Two times per week, we'll be breaking down a pertinent Bulls question for you all to chew in during the NBA's hiatus.
Past installments: What is Zach LaVine's ceiling? | Should Bulls lock in Kris Dunn long-term after career-reviving year? | Evaluating last offseason's additions, how they fit long-term | What happened to Lauri Markkanen?
The Bulls’ formal search for a new head of basketball operations began this week, and developments so far serve as a crucial reminder of two things:
This is as much an interview of the Bulls as it is for the Bulls
We are currently experiencing a staggeringly unprecedented time in NBA history
What developments drive those points home? Well, the Bulls entered the first weekend of April with four primary interview targets — Denver Nuggets GM Arturas Karnisovas, Toronto Raptors GM Bobby Webster, Indiana Pacers GM Chad Buchanan and Miami Heat assistant GM Adam Simon — for their lead executive spot. They entered Tuesday with just one of those four left on the market: Karnisovas, though Justin Zanik rose from the ashes with reports that the Utah Jazz general manager conducted a virtual interview for the gig Monday afternoon.
The reason for the inaccessibility of the other three isn’t a matter of public record, but based on pertinent reporting, we can infer a fair amount. Buchanan withdrew consideration first for reasons relating to his comfort level and “strong personal situation” in Indiana, according to our K.C. Johnson. Then, on Monday, seemingly in one fell swoop, Webster and Simon were off the board, as well.
Some rushed to categorize these developments as slaps in the face — surefire signs that talk of the substantive change many are hoping for was smoke and mirrors. And that’s a valid first instinct to have. But the reality is greater are forces in some part at play. In the case of Webster, specifically, Michael Grange of Sportsnet reported a litany of reasons for the Raptors planning to reject the Bulls’ interview request — ranging from uncertainty surrounding the team’s impending free agents to the expiration of both president of basketball operations Masai Ujiri and coach Nick Nurse’s contracts after the 2020-21 season. With so much uncertainty in the post-coronavirus NBA landscape, can you blame Toronto for not letting their brightest young mind stroll out the door to interview for his (sort of) hometown team? Or Webster for passing up a chance to potentially grab the reins in Toronto down the road?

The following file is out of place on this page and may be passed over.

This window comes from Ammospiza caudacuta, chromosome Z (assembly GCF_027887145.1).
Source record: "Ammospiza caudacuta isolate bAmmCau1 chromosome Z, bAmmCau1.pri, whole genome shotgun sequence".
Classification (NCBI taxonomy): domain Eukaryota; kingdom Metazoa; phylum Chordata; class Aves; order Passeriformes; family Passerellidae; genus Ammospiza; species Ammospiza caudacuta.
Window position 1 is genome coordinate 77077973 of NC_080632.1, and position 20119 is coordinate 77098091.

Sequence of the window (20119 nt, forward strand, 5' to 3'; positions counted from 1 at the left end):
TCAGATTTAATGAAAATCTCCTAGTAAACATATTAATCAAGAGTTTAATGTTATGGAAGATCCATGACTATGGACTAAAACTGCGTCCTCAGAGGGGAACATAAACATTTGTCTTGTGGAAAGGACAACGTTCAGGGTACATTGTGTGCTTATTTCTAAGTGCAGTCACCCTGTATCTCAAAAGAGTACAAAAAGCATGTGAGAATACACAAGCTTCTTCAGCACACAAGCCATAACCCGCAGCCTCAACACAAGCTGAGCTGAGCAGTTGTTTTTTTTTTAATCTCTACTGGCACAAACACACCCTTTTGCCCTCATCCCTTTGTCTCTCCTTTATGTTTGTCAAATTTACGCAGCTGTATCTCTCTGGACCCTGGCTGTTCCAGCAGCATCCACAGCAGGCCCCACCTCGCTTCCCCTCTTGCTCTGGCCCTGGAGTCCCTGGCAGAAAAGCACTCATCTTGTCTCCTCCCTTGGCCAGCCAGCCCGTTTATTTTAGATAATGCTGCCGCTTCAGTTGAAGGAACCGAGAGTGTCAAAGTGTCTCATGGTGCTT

This is not to dismiss all skepticism. Despite a storied history, the Bulls are no longer an organization of enough repute to pluck top-tier talent from top-tier organizations at will — player, coach or front office. As much as these issues are more complicated than we often make them out to be, that dynamic is inescapable.
So, how should the Bulls navigate this search — one that is so crucial for the fate of this rebuild and future of the franchise? Beginning interviews when they did is a good start. The faster the onboarding process moves, the more time the new hire will have to pass judgement on every layer of the Bulls organization, and set into motion subsequent hires and transactions. If the NBA does find a way to resume its regular season (not likely it seems, but also not impossible) and they’re able to get an intimate look at the Bulls’ day-to-day operations and game action before the offseason, all the better.
Then, there’s the pitch — again, this is as much an interview of the Bulls as for them. Contrary to popular cynicism, this team can put together an attractive one for accomplished candidates.
For one, any new hire coming in walks right into a pretty flexible roster situation, in spite of this team being locked in as-is for the 2020-21 season. While the salary cap ramifications of the COVID-19 pandemic are not yet known, these books beyond the 2020-21 season are about as clean as one could hope for (figures via Spotrac):
|Total Cap Allocations||$106,027,707||$65,249,867||$9,344,636||$0|
That 2021-22 column is one many will be focused on: The summer of Giannis. Lauri Markkanen’s impending extension looms over that ~$65 million figure, but that number also includes fully guaranteeing the third years on Thad Young ($6 million partial guarantee) and Tomas Satoransky’s ($5 million partial guarantee) contracts, picking up Ryan Arcidiacono’s third-year $3 million club option, inking Chandler Hutchison’s two-year team option and a couple other extenuating factors. Even if the cap stayed static at roughly $109 million (or takes a slight dip) through then, that's a hefty amount of room, and they'll be flexible.